40:30. You are so close to winning the gem and getting closer to finish the match. One point can decide if you are going to take a lead or if you will have to fight for more points. In tennis each point counts because one ball can make a big difference in your game. And the score.
Do you really value a tennis point? Some players definitely put less effort into points when they have visible lead in match. When they are winning 4:0 and 40:0 you can see that their motivation to get to each ball and perform optimal shot is decreasing. On the other hand, you won’t see this approach when the score on the board shows 4:4 and it is 30:30. Why is player’s attitude so different according to score? Should it have any influence on our game? The answer is simple: Score shouldn’t have an influence on our performance but mostly it does!
When we have a comfortable lead we start to believe that score will take care of itself. We mistakingly think that because we are winning it won’t change. Probably it can have a chance to happen when you play against much weaker opponent but while competing against players at your level you don’t have any chance to finish the match as a winner with this kind of approach. Tennis is a dangerous game because it is not time-restricted. It is an open sport where you have to win 2 sets to finish it. It can last for 45 minutes if there is a big gap between players’ skills but it can also go over 4 hours if players are even or if their playing styles are based on low-power consistency.
By knowing these facts we have to start value more each point of the match. There are many players who get the lead so comfortably that they forget about specifics of tennis. They start to lose motivation and they hope that their opponent will deliver more and more errors to get this match to an end. Unfortunately, only if you put your best effort from the beginning to the end of a match you have a chance to win it so many players have learned the lesson in a hard way. If you want to play your best tennis you have to approach each point in the same professional way. It doesn’t matter what the score is because you want to give your best. Possessing this approach will not only allow you to win more matches against solid rivals but it will also let you to make games much shorter while competing against weaker opponents.
So theory is easy but how to put this approach into practice? There are few methods that you can use to possess this approach much easier. Here they are:
To really value each point you have to narrow your focus. Yo have to put your mental laser just on this specific spot. It simply means that narrowing your approach allows you to think only about one point. Nothing else. If you have broad focus you think about full score like 5:2 and 30:15. If you have narrow focus what you see is only point at 30:15. This approach will make you aware that each point is the next step in your battle.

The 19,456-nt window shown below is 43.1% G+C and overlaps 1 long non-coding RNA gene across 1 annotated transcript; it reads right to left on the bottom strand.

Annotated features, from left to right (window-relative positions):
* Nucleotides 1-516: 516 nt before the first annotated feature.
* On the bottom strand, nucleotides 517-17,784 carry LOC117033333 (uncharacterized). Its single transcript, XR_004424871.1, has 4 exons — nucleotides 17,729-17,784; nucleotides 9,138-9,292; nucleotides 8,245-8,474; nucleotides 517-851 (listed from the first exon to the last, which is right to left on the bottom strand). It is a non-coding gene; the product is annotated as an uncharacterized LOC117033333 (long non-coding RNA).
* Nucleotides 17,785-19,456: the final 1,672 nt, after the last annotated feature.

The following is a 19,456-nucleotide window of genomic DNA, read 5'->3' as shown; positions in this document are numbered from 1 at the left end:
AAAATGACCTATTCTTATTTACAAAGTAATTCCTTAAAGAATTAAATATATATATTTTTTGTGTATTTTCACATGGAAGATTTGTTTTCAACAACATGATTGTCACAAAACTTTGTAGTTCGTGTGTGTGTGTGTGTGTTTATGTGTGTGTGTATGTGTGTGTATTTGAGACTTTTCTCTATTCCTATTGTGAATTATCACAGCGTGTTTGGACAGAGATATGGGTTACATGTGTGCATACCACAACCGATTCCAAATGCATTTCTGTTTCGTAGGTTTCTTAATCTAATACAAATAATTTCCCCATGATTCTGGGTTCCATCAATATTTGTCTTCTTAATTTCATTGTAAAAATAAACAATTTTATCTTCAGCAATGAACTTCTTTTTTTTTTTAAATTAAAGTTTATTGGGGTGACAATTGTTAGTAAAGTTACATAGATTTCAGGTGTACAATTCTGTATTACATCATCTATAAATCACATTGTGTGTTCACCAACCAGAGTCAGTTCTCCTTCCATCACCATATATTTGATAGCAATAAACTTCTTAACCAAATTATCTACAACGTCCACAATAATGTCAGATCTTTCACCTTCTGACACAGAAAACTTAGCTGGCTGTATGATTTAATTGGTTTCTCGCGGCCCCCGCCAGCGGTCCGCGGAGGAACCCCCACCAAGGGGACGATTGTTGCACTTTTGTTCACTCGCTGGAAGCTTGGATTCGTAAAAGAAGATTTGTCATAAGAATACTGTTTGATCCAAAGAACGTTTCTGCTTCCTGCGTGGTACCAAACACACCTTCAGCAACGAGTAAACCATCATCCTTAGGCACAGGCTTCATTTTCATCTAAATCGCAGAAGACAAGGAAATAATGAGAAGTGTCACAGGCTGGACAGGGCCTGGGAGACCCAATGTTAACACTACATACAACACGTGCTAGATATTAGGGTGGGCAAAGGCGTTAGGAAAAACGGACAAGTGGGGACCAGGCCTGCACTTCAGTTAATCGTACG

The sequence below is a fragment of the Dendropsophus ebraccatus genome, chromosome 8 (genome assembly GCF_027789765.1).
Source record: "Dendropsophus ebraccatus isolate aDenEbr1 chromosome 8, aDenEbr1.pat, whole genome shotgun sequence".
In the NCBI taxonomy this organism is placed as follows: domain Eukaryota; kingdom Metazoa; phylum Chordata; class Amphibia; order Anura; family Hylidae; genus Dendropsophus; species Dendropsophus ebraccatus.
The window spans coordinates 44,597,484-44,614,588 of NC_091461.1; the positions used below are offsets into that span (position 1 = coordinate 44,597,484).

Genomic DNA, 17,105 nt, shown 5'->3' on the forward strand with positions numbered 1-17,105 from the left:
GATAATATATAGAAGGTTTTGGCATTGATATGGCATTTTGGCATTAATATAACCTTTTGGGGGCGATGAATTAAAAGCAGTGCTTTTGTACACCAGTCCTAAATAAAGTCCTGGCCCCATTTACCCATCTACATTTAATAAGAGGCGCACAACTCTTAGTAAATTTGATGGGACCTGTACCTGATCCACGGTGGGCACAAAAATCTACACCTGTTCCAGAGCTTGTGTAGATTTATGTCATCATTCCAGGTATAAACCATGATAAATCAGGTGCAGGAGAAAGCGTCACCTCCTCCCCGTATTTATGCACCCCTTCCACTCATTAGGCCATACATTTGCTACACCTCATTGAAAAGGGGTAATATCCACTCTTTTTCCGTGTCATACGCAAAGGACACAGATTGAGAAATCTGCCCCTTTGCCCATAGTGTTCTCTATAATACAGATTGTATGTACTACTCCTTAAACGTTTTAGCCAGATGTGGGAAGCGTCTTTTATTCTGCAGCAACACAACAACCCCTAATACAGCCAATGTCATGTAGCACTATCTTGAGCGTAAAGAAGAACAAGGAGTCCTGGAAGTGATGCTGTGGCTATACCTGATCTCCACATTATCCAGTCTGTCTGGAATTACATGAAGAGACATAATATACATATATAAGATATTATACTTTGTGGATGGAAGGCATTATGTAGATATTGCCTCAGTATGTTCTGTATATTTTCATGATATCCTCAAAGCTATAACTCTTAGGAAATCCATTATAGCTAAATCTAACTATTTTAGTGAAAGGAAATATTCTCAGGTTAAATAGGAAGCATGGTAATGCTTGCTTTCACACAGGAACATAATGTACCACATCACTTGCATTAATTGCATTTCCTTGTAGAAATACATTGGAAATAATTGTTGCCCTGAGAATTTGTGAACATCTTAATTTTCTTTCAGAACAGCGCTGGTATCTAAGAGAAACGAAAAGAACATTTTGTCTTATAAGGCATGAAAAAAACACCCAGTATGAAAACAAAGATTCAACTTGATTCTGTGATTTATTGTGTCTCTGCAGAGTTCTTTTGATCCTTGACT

Not giving 100% percent is mostly related to lack of focus. If we start to think about other things than our actual performance we are not focused. That is why we need rituals. Rituals are automatic habits that we perform between the points to feel comfortable and put focus on right things. Develop your own routine or copy actions from the best players in the world to keep your focus precise for the length of the entire match.
As short as possible
Part of being a professional athlete is to finish the match as fast as possible. If you can do it in 45 minutes you must do it! Remember recovery is an important part of playing your best tennis so there is no point to make your matches longer if you can use this time for extra recovery. Additionaly the longer the match the more chances for you to get injured. I know it doesn’t happen too often but you are probably aware that one ball can make you pause for many weeks if you roll your ankle. Only be playing the shortest possible matches you show that you value each point, your health, and your entire tennis career.
Tennis consists of many points but each one is important. Give your best toward each point and you will see the difference in your results. Big success always start with a first small step so you can take it now.
Marcin Bieniek is a professional tennis coach and founder of instructional website http://tennisisland.us. Marcin has been working with USTA, top 100 ITF and WTA/ATP players. He is a frequent contributor to TennisPro and TenisKlub magazines and he was a speaker at International Coaching Tennis Symposium 2016 at Hilton Head Island, USA.